There should be no hesitation for fans to jump on the chance to see McEuen’s tour in forward cities, which span the country from California to the Midwest, to Pennsylvania to Texas and Florida. The music, the narrative and the sheer happiness that comes from spending a couple of hours with this legendary artist are not only reminders of our youth but, for young artists, a reminder that their own musical legacies hold the promise to endure.
One more thing – be sure to reserve your copy of McEuen’s upcoming book. In the final manuscript stages at the moment, McEuen’s book The Life I’ve Picked: A Banjo Player’s Nitty Gritty Journeyis set to release April 1, 2018. This volume is sure to be filled with a rich history of great anecdotes and uplifting stories.
And, just for the record, we all would have picked you, too, Mr. McEuen.
If you want a chance to participate, cast your vote for your favorite performers and support your favorite venue, then here’s the list and here’s where to vote.
For what it’s worth, my pitch on this particular contest is that I grew up listening to old style country music (and a ton of other types of music) and I have a deep respect for the genre and its roots. To me, it’s as ingrained as the church hymns I also grew up singing.
I also believe that music is like a big web and all things are connected. If you pluck one strand, it effects all the others. I don’t know about you but, for me, I enjoy exploring the many facets of our music heritage.
Thankfully, Knuckleheads embraces a wide range of genres, so there’s always something that appeals to a variety of musical tastes. The main focus is to have safe, fun places to get out away from the house, the television set and the pressures of life and enjoy a few hours of live music.
Knuckleheads – and I’m sure the other nominees as well – have worked hard to keep live music reachable and fun for all of us. If there’s ever a chance to say “thank you,” it’s when nominations come along that invite music lovers to come together and voice their support. Again, here’s where to vote.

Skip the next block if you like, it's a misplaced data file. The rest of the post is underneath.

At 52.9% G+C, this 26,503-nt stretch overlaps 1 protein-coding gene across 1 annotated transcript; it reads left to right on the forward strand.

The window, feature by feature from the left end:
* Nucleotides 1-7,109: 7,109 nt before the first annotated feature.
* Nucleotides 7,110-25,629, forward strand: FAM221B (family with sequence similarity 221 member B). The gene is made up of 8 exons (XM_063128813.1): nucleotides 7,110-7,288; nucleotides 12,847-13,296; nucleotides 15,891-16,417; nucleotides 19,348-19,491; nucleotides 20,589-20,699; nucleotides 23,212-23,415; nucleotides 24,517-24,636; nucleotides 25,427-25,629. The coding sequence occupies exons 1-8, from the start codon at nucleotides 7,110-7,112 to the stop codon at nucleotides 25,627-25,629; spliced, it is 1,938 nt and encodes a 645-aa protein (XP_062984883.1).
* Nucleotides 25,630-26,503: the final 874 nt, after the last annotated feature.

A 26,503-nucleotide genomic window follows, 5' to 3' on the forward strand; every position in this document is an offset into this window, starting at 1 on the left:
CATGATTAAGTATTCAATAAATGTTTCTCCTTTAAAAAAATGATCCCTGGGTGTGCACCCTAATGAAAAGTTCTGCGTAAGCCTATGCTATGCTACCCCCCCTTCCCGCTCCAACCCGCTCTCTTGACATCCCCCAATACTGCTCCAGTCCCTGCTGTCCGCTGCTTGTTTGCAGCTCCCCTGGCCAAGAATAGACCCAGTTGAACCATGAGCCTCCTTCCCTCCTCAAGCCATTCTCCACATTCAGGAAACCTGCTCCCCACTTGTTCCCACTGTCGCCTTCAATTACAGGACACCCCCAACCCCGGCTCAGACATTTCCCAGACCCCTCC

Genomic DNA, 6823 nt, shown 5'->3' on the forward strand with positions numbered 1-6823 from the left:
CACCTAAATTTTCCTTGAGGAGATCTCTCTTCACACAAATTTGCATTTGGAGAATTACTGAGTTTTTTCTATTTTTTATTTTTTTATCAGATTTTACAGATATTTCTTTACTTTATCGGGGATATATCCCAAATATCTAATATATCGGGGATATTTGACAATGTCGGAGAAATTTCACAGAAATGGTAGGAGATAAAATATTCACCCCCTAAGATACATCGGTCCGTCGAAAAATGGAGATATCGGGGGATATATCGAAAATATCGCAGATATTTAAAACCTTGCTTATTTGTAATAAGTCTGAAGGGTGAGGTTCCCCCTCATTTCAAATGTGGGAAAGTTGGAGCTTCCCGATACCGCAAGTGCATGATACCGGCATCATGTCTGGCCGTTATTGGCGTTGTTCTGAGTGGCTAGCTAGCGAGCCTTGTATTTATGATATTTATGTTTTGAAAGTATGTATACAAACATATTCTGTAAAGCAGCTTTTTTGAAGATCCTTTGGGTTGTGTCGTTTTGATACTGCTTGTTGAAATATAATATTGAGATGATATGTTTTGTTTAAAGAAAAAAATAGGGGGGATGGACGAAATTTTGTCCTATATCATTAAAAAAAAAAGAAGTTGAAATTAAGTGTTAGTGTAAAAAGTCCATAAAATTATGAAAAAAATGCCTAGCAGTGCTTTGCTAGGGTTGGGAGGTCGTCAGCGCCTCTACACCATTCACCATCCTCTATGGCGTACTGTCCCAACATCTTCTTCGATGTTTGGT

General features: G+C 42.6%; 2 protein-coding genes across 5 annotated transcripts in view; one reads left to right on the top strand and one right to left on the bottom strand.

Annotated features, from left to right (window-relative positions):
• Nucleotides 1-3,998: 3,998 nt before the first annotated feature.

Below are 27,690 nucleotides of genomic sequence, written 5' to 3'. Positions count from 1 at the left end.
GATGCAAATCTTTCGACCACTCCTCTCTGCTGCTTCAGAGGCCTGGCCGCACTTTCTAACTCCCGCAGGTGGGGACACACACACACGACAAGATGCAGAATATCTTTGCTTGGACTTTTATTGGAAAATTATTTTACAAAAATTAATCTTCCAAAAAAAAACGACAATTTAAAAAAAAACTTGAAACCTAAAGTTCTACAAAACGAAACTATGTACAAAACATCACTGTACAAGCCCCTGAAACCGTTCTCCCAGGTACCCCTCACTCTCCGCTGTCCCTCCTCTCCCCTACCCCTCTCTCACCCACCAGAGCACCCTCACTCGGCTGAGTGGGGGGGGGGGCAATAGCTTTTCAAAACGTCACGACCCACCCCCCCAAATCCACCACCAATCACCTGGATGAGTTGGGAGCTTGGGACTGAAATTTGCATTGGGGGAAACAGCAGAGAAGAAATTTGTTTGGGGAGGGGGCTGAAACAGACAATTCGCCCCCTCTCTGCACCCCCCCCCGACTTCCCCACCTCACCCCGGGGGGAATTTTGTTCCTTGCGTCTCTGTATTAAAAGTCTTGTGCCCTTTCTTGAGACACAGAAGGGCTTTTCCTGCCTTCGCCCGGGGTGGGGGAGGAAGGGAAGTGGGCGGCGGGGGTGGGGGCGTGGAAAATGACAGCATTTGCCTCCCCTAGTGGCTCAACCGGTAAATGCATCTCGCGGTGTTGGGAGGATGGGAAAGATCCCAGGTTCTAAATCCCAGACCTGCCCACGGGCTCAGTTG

Wrapping up a grueling but fruitful concert tour for 2017, Samantha Fish came home to Kansas City to put on her last show of the year, packing a Knuckleheads Garage crowd willing to drop $90 a ticket for the evening, which included complimentary champagne and a balloon drop at midnight.
The show also included access to two other acts: the crowd-pleasing Atlantic Express gushing the best of the 60’s top hits (“My Girl”; “Chain of Fools”; “Ain’t No Mountain High Enough”) and The Belairs out of Columbia, MO, who can put a blues spin on any music genre.
It was a little tricky to move between simultaneous shows inside on Knuckleheads‘ main stage and the Garage but once I soaked up several irresistable performances by Atlantic Express, I moved over to the Garage to cozy up to some Belairs blues.
After watching the brothers for several songs, I made up my mind that there comes a time in your life where you appreciate a sharp-dressed man who can handle an axe.
Brothers Dick and Dave Pruitt – who took on a 90 minute set Sunday night for the Knuckleheads’ New Years Eve concert – played everything from slide guitar blues to Johnny Cash.
..and they did so with a style that showed off what 30-year career musicians learn only from gigging all over the country for three decades
“From Austin to Boston” sums up the range these brothers bring to the stage – with Dick’s on-point range of vocals and bass guitar coupled with brother Dave’s gleeful command of lovingly-seasoned instruments that have clearly been distressed the old-fashioned way: by years of beating millions of notes through them.
If it’s the brothers’ style to bring a nod-to-the-sixites, sharp-dressed man look, they do so with the cool and confidence of the Rat Pack. But it’s their command of blues notes which permeates their music and their songs – whether soul, country, southern blues or rock -that satisfied the blues-discerning fans at Knuckleheads this New Years Eve.
Just before 11 p.m., Ms. Fish came out on stage in a mini-dress that look audaciously like it was coated in glittering mermaid scales (fish…mermaid scales…get it?). The dazzling dress was complimented by knee-hugging black boots which covered what has become famously-known as a pair of the best gams in the music business. Her gorgeous shock of oversize blonde curls above the winged eyeliner and capacious smile finished off the allure to her fans to join her down to the floor – closer to her – in front of the stage for the next two and a half hours.
But everyone who comes to see Samantha knows the essence of her gifts lie in her mastery of and fearless attacks on the strings. While we love her presentation, we love her songwriting and delivery even more.